LOS ANGELES (Variety.com) - A horrific road accident leaves a teenage girl stranded between life and death in "If I Stay," a life-flashing-before-her-eyes melodrama that similarly hovers in a weird limbo between sensitivity and clumsiness. Out-of-body experiences and gooey romantic interludes aside, this adaptation of Gayle Forman's 2009 bestseller hinges on the sort of relatably horrific worst-nightmare scenario that naturally invites, and rewards, a certain level of viewer empathy. But while many in the audience may well find themselves getting misty-eyed as the screen fades to white and softly crooned rock tunes flood the soundtrack, the overall execution is so pedestrian that it's possible to feel more moved by the filmmakers' good intentions than by the actual emotional content onscreen. Warner Bros.' attempt to cash in on the current craze for mortality-obsessed YA material -- call it "The Fault in Our Cars" -- should enjoy decent B.O. staying power among the book's fans and beyond.
The "I" of the title is Mia Hall (Chloe Grace Moretz), a lovely, kinda-shy high schooler and gifted cellist who lives in Oregon with her ultra-hip parents, Kat (Mireille Enos) and Denny (Joshua Leonard), and her cute little brother, Teddy (Jakob Davies). Mia is already in an anxious state of uncertainty when the movie opens, awaiting an acceptance letter from Juilliard that might determine the future of not only her career, but also her relationship with her up-and-coming rock-star boyfriend, Adam (Jamie Blackley). But a much more crucial decision awaits her after a family car ride turns deadly one snowy morning, and when Mia awakens sometime later by the side of the road, she sees her own unconscious body being strapped into an ambulance and transported to the hospital.
Mia hasn't died; she's just fallen into a coma. Not all her family members are so lucky, though, in keeping with the emotional manipulation that comes with the territory, the truth about exactly who has and hasn't survived is deliberately withheld for maximum suspense and devastation. Invisible and inaudible to those around her, Mia's spirit wanders the hospital, eavesdropping on her loved ones as they try to cope and pray for her to make it through surgery. She contemplates her uncertain future and wonders whether she should even bother regaining consciousness. But she also reflects on her past, helpfully filled in by long flashbacks that show a young Mia (Gabrielle Cerys Haslett) falling in love with the cello, to the horrified amusement of her mom and especially her former punk-rocker dad. Years later, she'll fall in love with another talented musician, Adam, who hails from a very different world of bar gigs, road tours and whispers of a possible record deal -- a world that her parents, and even her Iggy Pop-loving brother, seem to know far better than she does.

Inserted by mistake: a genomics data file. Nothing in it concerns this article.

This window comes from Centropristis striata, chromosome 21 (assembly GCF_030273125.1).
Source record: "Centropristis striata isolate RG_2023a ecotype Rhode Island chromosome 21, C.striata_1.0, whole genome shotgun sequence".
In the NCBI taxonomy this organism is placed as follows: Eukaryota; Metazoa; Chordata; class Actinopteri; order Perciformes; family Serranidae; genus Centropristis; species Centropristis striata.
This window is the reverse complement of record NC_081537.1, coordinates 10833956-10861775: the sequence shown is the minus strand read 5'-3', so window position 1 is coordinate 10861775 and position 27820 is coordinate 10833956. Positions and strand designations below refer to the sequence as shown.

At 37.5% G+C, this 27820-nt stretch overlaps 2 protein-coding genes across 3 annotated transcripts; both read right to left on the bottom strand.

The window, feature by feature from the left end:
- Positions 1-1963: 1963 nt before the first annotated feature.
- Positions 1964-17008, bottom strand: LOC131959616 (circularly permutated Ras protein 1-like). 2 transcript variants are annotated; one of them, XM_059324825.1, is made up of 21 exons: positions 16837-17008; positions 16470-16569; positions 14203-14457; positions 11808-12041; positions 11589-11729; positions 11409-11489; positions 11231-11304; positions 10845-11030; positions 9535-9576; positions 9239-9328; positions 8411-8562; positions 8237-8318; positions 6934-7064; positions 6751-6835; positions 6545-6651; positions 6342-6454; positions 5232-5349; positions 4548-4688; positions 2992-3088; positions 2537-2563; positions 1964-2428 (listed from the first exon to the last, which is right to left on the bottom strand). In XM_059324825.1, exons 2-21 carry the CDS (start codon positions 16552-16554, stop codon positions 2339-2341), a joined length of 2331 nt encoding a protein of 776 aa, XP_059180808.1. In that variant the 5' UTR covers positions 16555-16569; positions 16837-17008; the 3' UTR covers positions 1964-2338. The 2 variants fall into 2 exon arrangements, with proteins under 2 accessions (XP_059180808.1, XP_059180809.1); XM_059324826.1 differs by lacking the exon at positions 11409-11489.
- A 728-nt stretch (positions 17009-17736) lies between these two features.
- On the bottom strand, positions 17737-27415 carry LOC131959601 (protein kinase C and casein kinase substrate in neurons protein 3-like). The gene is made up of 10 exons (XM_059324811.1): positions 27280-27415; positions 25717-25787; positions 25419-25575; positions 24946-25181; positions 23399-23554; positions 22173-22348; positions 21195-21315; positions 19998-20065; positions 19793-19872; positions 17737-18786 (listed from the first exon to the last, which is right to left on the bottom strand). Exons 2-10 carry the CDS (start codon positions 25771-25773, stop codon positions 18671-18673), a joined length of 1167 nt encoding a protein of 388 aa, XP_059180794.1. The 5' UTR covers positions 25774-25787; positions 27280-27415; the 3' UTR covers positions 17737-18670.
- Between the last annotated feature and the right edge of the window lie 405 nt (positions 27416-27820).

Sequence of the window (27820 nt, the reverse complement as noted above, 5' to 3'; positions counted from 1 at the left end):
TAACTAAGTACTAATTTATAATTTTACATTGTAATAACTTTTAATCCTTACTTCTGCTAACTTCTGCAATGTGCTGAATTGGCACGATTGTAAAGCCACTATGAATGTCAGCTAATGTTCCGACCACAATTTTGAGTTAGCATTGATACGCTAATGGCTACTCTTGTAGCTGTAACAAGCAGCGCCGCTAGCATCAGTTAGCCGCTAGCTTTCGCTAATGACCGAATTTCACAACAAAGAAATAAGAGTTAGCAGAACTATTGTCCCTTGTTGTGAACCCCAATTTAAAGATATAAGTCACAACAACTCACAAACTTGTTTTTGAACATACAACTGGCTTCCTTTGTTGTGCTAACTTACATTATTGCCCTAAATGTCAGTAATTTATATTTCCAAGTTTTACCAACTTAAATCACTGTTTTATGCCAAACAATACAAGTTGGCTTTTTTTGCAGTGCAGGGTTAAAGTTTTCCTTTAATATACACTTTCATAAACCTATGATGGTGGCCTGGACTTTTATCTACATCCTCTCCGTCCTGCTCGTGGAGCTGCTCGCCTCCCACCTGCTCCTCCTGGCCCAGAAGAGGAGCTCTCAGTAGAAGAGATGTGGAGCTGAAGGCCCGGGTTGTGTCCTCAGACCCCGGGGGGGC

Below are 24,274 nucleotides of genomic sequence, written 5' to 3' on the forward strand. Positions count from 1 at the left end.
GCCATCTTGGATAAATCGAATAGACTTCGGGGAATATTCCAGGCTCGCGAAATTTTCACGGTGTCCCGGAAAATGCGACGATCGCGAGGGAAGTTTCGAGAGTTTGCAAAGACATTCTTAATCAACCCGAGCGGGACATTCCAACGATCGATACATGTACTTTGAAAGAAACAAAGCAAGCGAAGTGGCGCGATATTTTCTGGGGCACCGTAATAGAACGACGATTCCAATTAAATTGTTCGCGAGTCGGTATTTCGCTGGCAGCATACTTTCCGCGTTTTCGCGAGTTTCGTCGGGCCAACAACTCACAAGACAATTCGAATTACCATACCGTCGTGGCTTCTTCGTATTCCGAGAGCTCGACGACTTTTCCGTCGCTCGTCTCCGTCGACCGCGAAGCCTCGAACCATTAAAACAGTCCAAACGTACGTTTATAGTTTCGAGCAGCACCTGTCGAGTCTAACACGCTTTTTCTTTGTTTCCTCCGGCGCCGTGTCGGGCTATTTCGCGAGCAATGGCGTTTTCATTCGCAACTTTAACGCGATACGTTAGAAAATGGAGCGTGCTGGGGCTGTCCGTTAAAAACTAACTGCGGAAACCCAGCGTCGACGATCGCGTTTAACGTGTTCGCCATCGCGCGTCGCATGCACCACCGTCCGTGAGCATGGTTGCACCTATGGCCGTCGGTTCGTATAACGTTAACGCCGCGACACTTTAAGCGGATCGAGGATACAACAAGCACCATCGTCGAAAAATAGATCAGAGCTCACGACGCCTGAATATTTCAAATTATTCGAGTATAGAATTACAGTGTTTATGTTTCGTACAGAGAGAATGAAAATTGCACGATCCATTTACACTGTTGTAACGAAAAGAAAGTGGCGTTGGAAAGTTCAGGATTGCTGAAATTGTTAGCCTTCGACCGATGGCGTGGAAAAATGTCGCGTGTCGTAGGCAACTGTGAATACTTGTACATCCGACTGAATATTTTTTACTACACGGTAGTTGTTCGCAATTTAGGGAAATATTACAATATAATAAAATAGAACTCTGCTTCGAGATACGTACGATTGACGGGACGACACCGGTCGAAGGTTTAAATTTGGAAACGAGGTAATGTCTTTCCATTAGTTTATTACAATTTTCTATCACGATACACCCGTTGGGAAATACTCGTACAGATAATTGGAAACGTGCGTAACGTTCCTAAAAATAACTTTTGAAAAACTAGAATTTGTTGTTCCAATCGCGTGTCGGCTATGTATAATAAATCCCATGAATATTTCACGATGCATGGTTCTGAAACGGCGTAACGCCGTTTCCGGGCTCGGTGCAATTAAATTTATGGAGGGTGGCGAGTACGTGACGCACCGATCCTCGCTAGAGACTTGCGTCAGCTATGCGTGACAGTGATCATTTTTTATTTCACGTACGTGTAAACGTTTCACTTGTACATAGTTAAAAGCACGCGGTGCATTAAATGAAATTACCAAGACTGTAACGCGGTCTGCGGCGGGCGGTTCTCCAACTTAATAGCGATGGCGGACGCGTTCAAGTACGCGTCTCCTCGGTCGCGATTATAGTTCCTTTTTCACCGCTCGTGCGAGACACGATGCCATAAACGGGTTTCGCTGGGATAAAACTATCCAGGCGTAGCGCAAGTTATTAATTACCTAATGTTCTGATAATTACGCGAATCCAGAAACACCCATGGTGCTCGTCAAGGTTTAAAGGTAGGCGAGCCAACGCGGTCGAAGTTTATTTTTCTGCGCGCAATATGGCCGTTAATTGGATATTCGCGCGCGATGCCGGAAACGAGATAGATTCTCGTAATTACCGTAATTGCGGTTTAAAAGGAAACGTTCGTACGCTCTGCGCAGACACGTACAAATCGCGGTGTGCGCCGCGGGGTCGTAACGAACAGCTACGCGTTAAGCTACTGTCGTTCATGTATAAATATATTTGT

"If I Stay" is a movie of blunt contrasts -- not just life vs. death, but also extraversion vs. introversion, classical vs. rock -- both of which are amply represented on the soundtrack (though "Should I Stay or Should I Go" somehow fails to make an appearance). The characters' wildly divergent musical tastes provide a convenient metaphor for their differences as individuals: Mia, who spends hours privately steeped in Bach and Beethoven, is withdrawn and socially awkward, and struggles to fit into her b.f.'s ever-widening circle of friends, fans and groupies. Later, with Adam's gentle insistence, she'll learn that the cello need not be just a solo instrument, in a campfire sequence so warmly affectionate yet thematically on-the-nose, you might not know whether to hug yourself or roll your eyes. The act of consummation is similarly couched in musical metaphors, though there isn't much of a charge to the gauzily, tastefully shot love scenes; gone, alas, is the scene from the book in which Mia takes bow in hand and performs her own scintillating symphony on Alex's torso.